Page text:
In India, the leader of a powerful rebel movement in the remote northeastern state of Assam has been detained. His detention could deal a blow to a long-running insurgency in the region.
Officials confirmed Friday that the chairman of the United Liberation Front of Asom, Arabinda Rajkhowa, is in custody.
The circumstances which led to his detention are not clear. Police in Assam say he surrendered near the border with Bangladesh along with his wife and two children. But domestic reports say that Rajkhowa was handed over quietly to Indian border guards by Bangladesh, where he was arrested days ago.
The rebel group, also known as ULFA, has led a bloody campaign for an independent homeland in the remote northeastern state of Assam for nearly three decades. Many of the rebels easily slip into Bangladesh.
The detained rebel has made peace overtures to New Delhi in recent weeks, sparking speculation that the powerful rebel group could be ready to commence a peace dialogue. However the group's powerful military commander, Paresh Barua, is opposed to negotiations with the government.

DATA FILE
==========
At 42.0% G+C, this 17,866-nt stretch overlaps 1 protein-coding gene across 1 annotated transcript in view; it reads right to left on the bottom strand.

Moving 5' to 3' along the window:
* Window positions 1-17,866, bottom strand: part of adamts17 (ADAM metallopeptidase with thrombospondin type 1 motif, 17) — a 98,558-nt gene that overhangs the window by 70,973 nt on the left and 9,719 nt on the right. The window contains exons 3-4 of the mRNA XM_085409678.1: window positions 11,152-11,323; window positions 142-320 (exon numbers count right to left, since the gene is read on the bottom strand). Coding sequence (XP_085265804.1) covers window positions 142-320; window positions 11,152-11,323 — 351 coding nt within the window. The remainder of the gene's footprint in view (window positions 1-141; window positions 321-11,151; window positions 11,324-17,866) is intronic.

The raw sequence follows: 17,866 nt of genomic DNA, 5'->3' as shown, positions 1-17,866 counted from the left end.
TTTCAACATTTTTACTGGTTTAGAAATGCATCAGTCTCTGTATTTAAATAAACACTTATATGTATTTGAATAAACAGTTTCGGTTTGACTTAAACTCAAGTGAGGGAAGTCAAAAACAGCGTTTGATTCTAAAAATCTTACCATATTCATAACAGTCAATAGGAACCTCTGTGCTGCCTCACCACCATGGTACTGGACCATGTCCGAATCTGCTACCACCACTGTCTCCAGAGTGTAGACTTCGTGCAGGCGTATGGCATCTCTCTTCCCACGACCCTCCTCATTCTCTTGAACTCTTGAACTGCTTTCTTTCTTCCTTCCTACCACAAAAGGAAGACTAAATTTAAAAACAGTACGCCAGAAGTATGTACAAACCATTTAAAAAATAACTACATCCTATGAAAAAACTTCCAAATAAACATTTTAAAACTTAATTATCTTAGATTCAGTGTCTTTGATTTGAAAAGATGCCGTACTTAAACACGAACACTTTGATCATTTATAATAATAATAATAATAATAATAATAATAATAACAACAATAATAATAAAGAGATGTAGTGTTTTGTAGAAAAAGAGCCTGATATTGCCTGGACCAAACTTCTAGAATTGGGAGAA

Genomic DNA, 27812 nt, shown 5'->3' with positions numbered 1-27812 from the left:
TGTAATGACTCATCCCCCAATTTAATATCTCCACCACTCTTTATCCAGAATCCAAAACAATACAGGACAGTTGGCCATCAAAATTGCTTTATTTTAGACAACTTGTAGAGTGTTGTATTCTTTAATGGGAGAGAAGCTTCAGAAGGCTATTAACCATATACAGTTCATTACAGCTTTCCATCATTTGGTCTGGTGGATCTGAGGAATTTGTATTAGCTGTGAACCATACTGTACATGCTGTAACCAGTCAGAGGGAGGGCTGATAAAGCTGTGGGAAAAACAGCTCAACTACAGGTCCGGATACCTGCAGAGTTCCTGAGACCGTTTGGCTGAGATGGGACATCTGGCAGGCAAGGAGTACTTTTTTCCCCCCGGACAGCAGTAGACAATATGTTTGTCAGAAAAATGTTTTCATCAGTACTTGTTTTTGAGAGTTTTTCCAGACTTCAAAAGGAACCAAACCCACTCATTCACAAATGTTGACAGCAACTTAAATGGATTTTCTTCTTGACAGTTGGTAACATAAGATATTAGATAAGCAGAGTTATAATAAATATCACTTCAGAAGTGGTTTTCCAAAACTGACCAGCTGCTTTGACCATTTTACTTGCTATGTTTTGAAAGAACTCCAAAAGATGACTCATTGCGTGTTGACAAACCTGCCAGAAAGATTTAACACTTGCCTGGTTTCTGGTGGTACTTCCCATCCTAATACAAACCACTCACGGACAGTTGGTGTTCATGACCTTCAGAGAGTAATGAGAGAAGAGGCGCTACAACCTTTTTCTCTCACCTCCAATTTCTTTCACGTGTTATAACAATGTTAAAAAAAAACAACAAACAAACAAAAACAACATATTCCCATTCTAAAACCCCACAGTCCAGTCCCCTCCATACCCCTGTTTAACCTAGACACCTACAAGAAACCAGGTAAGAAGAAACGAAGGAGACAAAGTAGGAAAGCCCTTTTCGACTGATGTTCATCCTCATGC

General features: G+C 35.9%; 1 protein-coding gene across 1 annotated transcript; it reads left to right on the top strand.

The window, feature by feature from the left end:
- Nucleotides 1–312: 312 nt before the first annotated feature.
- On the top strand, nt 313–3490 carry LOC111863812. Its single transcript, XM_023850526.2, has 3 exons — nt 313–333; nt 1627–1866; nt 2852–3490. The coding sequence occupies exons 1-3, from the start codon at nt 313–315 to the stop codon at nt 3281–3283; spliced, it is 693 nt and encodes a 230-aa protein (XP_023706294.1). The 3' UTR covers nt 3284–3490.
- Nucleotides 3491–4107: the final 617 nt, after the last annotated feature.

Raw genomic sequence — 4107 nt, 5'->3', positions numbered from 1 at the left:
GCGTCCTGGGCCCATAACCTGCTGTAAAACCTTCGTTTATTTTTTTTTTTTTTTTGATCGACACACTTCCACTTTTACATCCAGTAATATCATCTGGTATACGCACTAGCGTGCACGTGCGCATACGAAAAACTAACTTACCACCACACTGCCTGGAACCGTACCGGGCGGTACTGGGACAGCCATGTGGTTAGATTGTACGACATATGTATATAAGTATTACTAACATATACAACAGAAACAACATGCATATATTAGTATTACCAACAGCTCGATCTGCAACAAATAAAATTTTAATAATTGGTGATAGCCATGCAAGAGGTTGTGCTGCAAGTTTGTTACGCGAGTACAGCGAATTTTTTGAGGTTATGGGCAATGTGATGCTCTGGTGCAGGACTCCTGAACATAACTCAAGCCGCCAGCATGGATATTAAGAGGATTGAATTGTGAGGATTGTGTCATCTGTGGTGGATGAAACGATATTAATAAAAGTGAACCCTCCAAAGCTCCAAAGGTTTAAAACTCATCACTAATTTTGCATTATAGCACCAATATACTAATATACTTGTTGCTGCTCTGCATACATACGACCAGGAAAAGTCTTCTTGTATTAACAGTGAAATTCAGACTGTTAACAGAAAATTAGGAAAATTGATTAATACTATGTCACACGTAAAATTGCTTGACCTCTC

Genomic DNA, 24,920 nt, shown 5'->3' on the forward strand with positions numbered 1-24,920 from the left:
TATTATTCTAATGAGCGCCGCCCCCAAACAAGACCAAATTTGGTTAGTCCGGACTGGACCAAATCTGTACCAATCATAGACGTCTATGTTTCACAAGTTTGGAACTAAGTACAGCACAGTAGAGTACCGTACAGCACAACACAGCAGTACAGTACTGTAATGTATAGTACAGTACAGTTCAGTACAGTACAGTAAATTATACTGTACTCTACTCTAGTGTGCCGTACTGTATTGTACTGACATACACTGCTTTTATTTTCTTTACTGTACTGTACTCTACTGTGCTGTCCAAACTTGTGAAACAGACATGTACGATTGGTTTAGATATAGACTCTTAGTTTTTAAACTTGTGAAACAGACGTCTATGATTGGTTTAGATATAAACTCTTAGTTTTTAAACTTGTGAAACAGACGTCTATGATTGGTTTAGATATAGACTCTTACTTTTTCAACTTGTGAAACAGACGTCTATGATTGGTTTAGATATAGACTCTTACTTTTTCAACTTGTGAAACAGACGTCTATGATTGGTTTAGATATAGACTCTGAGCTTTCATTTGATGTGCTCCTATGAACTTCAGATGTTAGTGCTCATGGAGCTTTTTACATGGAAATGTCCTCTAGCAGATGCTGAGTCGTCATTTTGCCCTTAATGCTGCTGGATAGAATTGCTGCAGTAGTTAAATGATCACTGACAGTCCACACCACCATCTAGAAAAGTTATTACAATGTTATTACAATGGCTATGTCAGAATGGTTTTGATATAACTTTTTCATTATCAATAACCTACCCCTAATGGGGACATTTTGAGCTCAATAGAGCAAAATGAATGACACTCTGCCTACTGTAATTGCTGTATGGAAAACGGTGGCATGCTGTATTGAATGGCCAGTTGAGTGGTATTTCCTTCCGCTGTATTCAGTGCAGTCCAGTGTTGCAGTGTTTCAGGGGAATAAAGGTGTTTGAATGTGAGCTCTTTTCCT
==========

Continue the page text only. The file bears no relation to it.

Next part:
Assam's chief minister, Tarun Gogoi, has said his government is willing to start a peace process with the rebels. "People of Assam want some sort of a settlement should be there," he said. "Of course as you know this is two-way traffic, we are keeping our doors open."
Indian authorities have said they will begin talks if the group gives up violence and its claims for an independent homeland.
Efforts to start negotiations with the rebel group were made in 1992 and in 2006, but both initiatives collapsed.
At least 10,000 people have been killed in the separatist insurgency waged by ULFA, which is one of most powerful rebel groups operating in the remote northeast. But the group has been weakened after the arrest of several top commanders in the last year.
The insurgency was fueled by complaints that the federal government has not done enough for the development of the region, which is rich in resources, but continues to be among the lesser developed regions in the country.